Wasting Less Food Is the Key to Reducing Hunger

If America could cut down on waste and get surplus food to the right tables, as many as 25 million people could be fed.

Close-up of a woman sweeping the leftovers from a meal into a domestic garbage bin. The background is pure white.
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By Hal M. Bundrick

Americans have super-sized food portions to the point of expanding waists and increasing waste. While producing food from farm to fork uses half of our land and 80 percent of our freshwater, 40 percent of that nourishment is wasted. The Natural Resources Defense Council in 2012 concluded we throw out more than 20 pounds of food per person per month, with a value of $165 billion each year.

Meanwhile, 21 percent of Americans know someone who doesn't have enough to eat, according to a Harris Poll released this month. The council says that by reducing food waste by just 15 percent, we could feed more than 25 million Americans every year.

"With so many people wanting for food in the U.S., it would be easy to think that there simply isn't enough to go around," says Mike de Vere, president of the Harris Poll, "but the sad fact is that if we could cut down on waste and get our surplus food to the right tables, we could feed as many as 25 million Americans. With more than one in five children at risk of hunger in our country, these are challenges we need to take seriously."

Of the 2,300 American adults polled, most see the problem of hunger in the United States as either serious (53 percent) or very serious (22 percent). In the survey, 86 percent feel that feeding hungry families in the United States should be solved before America tackles the problem on a global level (although 85 percent want that addressed, too. And 78 percent say that wasting food is immoral.

The council says the average American consumer wastes 50 percent more food than in the 1970s –- and ten times as much food as someone in Southeast Asia. Reducing waste to combat hunger is an issue that will be of growing concern in the years to come. The United Nations Food and Agriculture Organization says that food production must increase by 70 percent by 2050 to feed an expected global population of some 9.1 billion.

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August 11 2014 at 11:59 PM Report abuse rate up rate down Reply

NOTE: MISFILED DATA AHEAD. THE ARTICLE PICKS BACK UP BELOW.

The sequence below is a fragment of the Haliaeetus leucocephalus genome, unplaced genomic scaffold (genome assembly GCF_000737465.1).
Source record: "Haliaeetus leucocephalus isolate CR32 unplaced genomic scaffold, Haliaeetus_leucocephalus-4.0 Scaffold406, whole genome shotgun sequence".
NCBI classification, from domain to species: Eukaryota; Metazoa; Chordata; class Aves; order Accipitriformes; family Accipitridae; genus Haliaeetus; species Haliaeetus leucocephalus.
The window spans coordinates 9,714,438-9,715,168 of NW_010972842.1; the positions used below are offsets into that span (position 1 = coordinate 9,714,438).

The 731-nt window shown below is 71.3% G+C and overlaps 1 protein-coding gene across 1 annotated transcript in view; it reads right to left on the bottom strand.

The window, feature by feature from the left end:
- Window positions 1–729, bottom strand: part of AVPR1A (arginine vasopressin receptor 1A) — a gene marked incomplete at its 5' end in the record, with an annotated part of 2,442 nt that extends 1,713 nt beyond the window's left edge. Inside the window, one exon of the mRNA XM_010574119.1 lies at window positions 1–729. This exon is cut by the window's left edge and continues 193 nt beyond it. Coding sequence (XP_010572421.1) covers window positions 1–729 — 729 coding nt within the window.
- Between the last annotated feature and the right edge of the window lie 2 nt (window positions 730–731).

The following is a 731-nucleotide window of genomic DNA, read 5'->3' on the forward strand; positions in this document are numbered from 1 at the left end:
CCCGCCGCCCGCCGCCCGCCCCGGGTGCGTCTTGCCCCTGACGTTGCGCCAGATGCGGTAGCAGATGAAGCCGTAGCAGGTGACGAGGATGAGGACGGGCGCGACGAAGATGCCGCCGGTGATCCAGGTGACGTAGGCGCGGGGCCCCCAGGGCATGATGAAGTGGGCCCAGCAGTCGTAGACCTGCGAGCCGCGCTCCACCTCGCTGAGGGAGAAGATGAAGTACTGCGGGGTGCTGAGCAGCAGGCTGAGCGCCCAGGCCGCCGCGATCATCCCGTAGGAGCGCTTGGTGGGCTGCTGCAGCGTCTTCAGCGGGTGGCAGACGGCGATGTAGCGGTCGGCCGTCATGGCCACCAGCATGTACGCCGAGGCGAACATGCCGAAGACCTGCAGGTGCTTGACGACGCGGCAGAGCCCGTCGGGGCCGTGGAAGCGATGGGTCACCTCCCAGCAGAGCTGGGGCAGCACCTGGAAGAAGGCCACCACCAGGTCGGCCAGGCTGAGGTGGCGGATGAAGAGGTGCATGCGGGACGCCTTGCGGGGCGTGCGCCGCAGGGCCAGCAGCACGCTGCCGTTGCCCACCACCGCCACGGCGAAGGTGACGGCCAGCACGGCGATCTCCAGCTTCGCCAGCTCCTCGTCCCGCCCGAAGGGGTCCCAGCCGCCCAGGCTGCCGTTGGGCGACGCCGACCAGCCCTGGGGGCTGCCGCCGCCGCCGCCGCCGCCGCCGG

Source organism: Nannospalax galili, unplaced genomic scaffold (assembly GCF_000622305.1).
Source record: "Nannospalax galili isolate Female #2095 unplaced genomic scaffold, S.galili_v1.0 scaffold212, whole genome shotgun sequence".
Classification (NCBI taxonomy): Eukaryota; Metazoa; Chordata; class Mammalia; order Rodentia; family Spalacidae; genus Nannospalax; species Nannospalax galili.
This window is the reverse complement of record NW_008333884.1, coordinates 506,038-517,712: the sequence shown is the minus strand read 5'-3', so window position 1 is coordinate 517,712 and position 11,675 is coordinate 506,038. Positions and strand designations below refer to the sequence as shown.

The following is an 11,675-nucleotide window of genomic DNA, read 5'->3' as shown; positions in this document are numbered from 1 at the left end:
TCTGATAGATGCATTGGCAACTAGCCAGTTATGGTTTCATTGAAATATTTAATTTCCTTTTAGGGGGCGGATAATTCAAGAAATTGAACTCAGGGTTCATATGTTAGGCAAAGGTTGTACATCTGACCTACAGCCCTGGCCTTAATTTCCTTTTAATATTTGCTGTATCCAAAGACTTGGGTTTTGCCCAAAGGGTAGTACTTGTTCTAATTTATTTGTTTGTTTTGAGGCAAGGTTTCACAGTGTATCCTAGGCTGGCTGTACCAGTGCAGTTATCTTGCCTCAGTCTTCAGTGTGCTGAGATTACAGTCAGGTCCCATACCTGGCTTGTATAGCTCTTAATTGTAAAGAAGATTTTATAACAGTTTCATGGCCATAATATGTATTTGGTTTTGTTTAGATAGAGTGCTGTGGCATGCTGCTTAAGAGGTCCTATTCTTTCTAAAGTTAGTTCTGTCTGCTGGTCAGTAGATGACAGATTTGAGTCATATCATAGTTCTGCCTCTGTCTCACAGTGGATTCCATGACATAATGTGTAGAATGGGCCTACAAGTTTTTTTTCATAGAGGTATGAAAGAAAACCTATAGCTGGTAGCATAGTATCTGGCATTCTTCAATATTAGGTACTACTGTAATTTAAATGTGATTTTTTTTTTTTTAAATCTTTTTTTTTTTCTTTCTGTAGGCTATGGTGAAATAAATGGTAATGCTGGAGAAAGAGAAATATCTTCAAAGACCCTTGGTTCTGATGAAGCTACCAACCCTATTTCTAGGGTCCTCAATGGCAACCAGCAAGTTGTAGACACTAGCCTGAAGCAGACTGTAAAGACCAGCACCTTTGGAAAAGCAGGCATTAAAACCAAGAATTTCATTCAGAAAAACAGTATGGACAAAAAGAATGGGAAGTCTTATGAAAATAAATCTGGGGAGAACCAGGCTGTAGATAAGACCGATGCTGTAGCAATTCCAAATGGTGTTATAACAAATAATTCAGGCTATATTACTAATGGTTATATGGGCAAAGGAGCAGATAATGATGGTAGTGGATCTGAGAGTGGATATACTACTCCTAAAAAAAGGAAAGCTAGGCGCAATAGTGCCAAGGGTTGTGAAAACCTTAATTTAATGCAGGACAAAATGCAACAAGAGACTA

Obama, Pelosi and Reid all support use of Ethanol for fuel. Ethanol is made from Corn.
Obama, Pelosi and Reid support hunger.

May 30 2014 at 4:27 PM Report abuse -1 rate up rate down Reply
1 reply to jdykbpl45's comment
Craig Bean

Sorry, but your sad attempt to politicize this isn't working. No one is going hungry because of ethanol. Corn growers would just grow less if we stopped using some for ethanol. Plenty of farmers upped their acres just to supply this new market.

May 30 2014 at 9:39 PM Report abuse -1 rate up rate down Reply

Ethanol is made from corn, that otherwise would be consumed as food. Obama and the democrats like Pelosi, and Reid, support this. Therefore they support hunger!

May 30 2014 at 4:23 PM Report abuse rate up rate down Reply

I'm pretty sure a lot of the food thrown away is kale, as well it should be. A friend who happens to be the executive chef of a large convention hotel routinely makes menu decisions based on what people don't eat. How he finds that out is to simply watch what comes back to the kitchen at the point where the wait staff drops off the dirty dishes. He once told me the key to controlling food cost is to eliminate uneaten food as much as possible. One way is to offer a wider selection of side dishes--not so many as to be confusing, though.

I throw away very little in terms of leftovers. And when eating out I only order what I plan to consume, but usually still end up with a doggie bag. One thing I've found is as I get older I tend to eat smaller meals. Which is good because the price of everything is ticking upwards today.

May 30 2014 at 8:38 AM Report abuse rate up rate down Reply

Just go to a dumpster and check out all the food that is thrown away -perfectly good food - mostly because "rules" say that left over (but untouched) food cannot be used over.

May 30 2014 at 8:01 AM Report abuse rate up rate down Reply

A simple kitchen scale can save you a fortune. Four ounces of anything is a serving.
For example, if you are a family of four, you would weigh-out a pound of broccoli to create four servings. If you cook two pounds of broccoli most of it will go uneaten and become soggy left overs and get thrown out or if you put 8 ounces on the plates it will get half eaten and again thrown out. This was found after decades of inspecting plates headed for the dish tank.
Four ounces is a serving. Simply weigh your food on the scale. It takes seconds to do.

May 30 2014 at 6:58 AM Report abuse -2 rate up rate down Reply